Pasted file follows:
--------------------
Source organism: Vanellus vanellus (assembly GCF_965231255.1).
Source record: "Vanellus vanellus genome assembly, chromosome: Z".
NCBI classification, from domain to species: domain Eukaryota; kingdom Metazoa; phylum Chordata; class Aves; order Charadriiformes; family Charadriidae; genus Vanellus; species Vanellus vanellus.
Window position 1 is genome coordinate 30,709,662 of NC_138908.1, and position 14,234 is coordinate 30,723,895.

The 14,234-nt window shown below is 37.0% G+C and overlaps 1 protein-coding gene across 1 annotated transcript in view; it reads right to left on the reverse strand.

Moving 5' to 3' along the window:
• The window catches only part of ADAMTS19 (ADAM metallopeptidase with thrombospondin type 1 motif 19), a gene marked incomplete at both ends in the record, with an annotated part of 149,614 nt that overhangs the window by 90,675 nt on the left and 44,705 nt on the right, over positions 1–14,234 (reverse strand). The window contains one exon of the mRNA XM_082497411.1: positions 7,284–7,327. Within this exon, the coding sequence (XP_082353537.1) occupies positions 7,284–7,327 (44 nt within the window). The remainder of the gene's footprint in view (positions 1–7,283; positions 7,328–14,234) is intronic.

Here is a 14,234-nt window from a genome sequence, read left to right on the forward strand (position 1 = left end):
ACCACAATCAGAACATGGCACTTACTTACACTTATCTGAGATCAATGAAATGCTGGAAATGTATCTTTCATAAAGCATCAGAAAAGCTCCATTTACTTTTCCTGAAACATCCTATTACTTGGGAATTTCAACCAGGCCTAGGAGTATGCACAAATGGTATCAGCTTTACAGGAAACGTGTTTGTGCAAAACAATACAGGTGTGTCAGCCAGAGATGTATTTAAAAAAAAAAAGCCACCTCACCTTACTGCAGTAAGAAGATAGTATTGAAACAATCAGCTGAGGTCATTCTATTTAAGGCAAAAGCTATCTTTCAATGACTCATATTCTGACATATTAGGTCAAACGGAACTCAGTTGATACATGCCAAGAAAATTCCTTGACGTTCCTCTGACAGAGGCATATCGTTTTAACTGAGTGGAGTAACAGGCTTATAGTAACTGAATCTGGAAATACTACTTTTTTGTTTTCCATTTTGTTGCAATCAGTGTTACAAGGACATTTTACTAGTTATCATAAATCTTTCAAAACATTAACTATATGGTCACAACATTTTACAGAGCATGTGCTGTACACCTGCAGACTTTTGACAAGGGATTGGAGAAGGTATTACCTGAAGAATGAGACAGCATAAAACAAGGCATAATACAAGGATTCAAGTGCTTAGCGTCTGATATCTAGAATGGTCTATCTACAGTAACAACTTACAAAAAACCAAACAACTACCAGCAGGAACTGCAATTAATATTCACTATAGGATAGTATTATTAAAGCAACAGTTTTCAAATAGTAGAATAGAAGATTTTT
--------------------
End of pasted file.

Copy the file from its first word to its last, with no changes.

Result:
Source organism: Vanellus vanellus (assembly GCF_965231255.1).
Source record: "Vanellus vanellus genome assembly, chromosome: Z".
NCBI classification, from domain to species: domain Eukaryota; kingdom Metazoa; phylum Chordata; class Aves; order Charadriiformes; family Charadriidae; genus Vanellus; species Vanellus vanellus.
Window position 1 is genome coordinate 30,709,662 of NC_138908.1, and position 14,234 is coordinate 30,723,895.

The 14,234-nt window shown below is 37.0% G+C and overlaps 1 protein-coding gene across 1 annotated transcript in view; it reads right to left on the reverse strand.

Moving 5' to 3' along the window:
• The window catches only part of ADAMTS19 (ADAM metallopeptidase with thrombospondin type 1 motif 19), a gene marked incomplete at both ends in the record, with an annotated part of 149,614 nt that overhangs the window by 90,675 nt on the left and 44,705 nt on the right, over positions 1–14,234 (reverse strand). The window contains one exon of the mRNA XM_082497411.1: positions 7,284–7,327. Within this exon, the coding sequence (XP_082353537.1) occupies positions 7,284–7,327 (44 nt within the window). The remainder of the gene's footprint in view (positions 1–7,283; positions 7,328–14,234) is intronic.

Here is a 14,234-nt window from a genome sequence, read left to right on the forward strand (position 1 = left end):
ACCACAATCAGAACATGGCACTTACTTACACTTATCTGAGATCAATGAAATGCTGGAAATGTATCTTTCATAAAGCATCAGAAAAGCTCCATTTACTTTTCCTGAAACATCCTATTACTTGGGAATTTCAACCAGGCCTAGGAGTATGCACAAATGGTATCAGCTTTACAGGAAACGTGTTTGTGCAAAACAATACAGGTGTGTCAGCCAGAGATGTATTTAAAAAAAAAAAGCCACCTCACCTTACTGCAGTAAGAAGATAGTATTGAAACAATCAGCTGAGGTCATTCTATTTAAGGCAAAAGCTATCTTTCAATGACTCATATTCTGACATATTAGGTCAAACGGAACTCAGTTGATACATGCCAAGAAAATTCCTTGACGTTCCTCTGACAGAGGCATATCGTTTTAACTGAGTGGAGTAACAGGCTTATAGTAACTGAATCTGGAAATACTACTTTTTTGTTTTCCATTTTGTTGCAATCAGTGTTACAAGGACATTTTACTAGTTATCATAAATCTTTCAAAACATTAACTATATGGTCACAACATTTTACAGAGCATGTGCTGTACACCTGCAGACTTTTGACAAGGGATTGGAGAAGGTATTACCTGAAGAATGAGACAGCATAAAACAAGGCATAATACAAGGATTCAAGTGCTTAGCGTCTGATATCTAGAATGGTCTATCTACAGTAACAACTTACAAAAAACCAAACAACTACCAGCAGGAACTGCAATTAATATTCACTATAGGATAGTATTATTAAAGCAACAGTTTTCAAATAGTAGAATAGAAGATTTTT